After 5 weeks of HF or HF-Pre treatment (n = 10/group), mice were individually housed 5 days prior to drug treatment. Mice were divided into two groups that received intraperitoneal injections for 4 days. The first 2 days, all of the mice received twice-daily intraperitoneal saline and the last 2 days intraperitoneal recombinant leptin (750 μg/kg/day) (Bachem, Bubendorf, Switzerland). Body weights and food intake were measured daily. After 1 week of recovery, mice were fasted for 6 h, treated with either saline (n = 4/group) or leptin (n = 6/group) (1 mg/kg), and killed 6 h later.

Tissue sampling.

Mice were anesthetized by intraperitoneal injection of 100 mg/kg ketamine and 10 mg/kg xylazine or by isoflurane gas (Forene; Abbott Laboratories, Queenborough, U.K.) after a 6-h fasting period. Blood samples and tissues were harvested for further analysis. Mice were killed by cervical dislocation. Epididymal, subcutaneous, and visceral adipose deposits and muscles (Vastus lateralis) were precisely dissected and weighed. The intestinal segments (jejunum and colon) and adipose tissues were immediately immersed in liquid nitrogen and stored at −80°C for further analysis.

Immunofluorescent analysis of occludin, zonula occludens-1, and L cells.

Jejunum and colon segments were immediately removed, washed with PBS, mounted in embedding medium (Tissue-Tek; Sakura, Zoeterwoude, the Netherlands), and stored (−80°C) until use. The expression of occludin and zonula occludens-1 (ZO-1) tight-junction proteins was assessed as previously described (8). The L-cell number was determined with rabbit anti–GLP-1 (1:200; Abcam, Cambridge, U.K.). Four to eight fields were used to quantify the L-cell number for each intestinal segment. Using the same material, the mucosal area was manually delineated by the investigator and measured by an image analyzer (Motic Image Plus 2.0ML; Xiamen, China). The results are expressed as the L-cell number per mucosal area (number/millimeter squared). Both L-cell and tight-junction determinations were analyzed in double-blind fashion by two different investigators.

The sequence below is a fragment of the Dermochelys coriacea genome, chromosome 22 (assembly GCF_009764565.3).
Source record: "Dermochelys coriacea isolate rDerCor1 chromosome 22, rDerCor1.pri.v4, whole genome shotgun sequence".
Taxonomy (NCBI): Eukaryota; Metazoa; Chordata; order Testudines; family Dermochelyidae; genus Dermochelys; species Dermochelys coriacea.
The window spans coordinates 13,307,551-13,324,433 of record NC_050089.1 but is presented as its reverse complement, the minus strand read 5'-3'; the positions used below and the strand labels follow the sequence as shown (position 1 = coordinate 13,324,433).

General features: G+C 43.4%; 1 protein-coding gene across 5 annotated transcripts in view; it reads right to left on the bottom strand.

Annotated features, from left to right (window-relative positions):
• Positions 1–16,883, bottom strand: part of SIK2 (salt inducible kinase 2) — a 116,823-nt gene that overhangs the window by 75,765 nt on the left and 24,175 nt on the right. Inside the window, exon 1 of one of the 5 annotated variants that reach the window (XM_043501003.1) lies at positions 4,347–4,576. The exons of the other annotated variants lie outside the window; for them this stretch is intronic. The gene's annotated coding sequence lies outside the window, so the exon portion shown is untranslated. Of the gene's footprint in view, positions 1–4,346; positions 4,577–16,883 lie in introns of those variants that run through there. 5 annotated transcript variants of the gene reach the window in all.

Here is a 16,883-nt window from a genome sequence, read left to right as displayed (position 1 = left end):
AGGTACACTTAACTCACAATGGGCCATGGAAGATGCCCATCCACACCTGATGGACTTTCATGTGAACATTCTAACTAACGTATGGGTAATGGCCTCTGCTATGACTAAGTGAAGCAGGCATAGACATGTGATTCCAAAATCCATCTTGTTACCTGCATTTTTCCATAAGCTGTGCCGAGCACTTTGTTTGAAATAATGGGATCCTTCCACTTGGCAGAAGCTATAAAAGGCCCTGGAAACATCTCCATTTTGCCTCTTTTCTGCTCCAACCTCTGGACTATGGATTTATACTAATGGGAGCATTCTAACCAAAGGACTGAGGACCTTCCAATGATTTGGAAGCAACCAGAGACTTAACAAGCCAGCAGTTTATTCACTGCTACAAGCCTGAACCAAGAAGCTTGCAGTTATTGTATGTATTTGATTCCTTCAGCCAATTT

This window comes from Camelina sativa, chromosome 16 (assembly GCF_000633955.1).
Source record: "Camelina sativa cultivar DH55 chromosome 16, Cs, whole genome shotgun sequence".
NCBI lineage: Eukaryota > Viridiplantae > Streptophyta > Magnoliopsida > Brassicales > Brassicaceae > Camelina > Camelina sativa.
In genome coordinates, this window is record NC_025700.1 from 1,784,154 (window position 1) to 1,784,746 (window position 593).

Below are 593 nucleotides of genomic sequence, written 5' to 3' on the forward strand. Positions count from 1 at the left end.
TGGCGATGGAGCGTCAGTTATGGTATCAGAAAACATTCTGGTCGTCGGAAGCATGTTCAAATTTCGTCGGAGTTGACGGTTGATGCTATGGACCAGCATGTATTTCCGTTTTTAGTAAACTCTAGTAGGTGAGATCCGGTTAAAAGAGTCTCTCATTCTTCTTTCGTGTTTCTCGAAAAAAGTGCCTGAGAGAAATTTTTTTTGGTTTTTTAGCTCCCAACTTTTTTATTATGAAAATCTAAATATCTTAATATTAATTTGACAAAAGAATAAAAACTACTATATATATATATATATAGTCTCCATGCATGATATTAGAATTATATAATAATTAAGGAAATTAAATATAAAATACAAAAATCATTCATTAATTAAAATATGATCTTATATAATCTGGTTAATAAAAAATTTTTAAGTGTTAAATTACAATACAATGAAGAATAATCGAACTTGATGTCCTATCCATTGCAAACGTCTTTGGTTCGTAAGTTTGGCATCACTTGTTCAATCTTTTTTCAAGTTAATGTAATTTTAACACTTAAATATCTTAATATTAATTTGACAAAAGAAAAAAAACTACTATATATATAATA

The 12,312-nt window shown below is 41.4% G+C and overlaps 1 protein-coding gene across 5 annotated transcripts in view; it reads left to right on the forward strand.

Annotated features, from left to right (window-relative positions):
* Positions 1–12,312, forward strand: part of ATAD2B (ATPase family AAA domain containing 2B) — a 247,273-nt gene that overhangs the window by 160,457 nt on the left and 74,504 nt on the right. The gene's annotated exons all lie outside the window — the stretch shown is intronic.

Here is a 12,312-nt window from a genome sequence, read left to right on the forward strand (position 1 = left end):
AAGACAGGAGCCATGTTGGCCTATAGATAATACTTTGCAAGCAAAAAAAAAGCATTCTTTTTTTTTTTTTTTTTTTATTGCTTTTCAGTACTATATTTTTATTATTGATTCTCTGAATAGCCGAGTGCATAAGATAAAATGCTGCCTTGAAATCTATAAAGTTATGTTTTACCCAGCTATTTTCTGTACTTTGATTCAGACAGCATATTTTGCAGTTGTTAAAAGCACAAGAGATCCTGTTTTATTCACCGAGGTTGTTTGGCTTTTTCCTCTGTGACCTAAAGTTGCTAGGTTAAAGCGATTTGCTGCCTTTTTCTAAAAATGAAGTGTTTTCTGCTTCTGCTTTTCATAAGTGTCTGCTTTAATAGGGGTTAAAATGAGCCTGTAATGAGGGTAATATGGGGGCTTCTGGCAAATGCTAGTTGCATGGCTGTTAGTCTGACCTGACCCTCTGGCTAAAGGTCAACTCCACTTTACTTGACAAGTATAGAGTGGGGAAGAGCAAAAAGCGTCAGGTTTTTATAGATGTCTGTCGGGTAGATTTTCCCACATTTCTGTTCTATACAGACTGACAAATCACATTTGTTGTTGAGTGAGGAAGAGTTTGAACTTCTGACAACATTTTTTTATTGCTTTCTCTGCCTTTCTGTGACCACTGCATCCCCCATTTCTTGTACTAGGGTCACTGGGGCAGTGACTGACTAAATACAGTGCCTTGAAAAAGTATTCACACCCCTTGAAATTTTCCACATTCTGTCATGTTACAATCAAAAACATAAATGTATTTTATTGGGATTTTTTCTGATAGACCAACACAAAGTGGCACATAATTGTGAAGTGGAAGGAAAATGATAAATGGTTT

Oral glucose tolerance test.

Oral glucose tolerance tests were performed after 4 weeks (ob/ob study) or 6 weeks (HF study). Food was removed 2 h after the onset of the daylight cycle, and mice were treated after a 6-h fasting period as previously described (6,7).

Biochemical analyses.

Muscle lipid content and the adipose tissue oxidative stress level were evaluated as previously described (6,8). Portal plasma LPS concentration was measured using Endosafe-MCS (Charles River Laboratories, Lyon, France) as previously described (22). Portal GLP-1 and glucose-dependent insulinotropic peptide (GIP) were determined in duplicate using a Bio-Plex Pro Assays kit (Bio-Rad, Nazareth, Belgium) and measured using Luminex (Bio-Rad Bioplex; Bio-Rad) according to the manufacturer’s instructions.

In vivo intestinal permeability.

Intestinal permeability was measured as described previously (8).

DNA isolation from mouse cecal samples.

The cecal content of mice collected post mortem was stored at −80°C. Metagenomic DNA was extracted from the cecal content using a QIAamp-DNA stool minikit (Qiagen, Hilden, Germany) according to the manufacturer’s instructions.

qPCR: primers and conditions.

qPCR for total bacteria, Firmicutes, Bacteroidetes, Bifidobacterium spp., Lactobacillus spp., Roseburia spp., Eubacterium rectale/Clostridium coccoides group, and Bacteroides-Prevotella spp. was also performed as previously described (21).

Sequencing: PCR primers and conditions.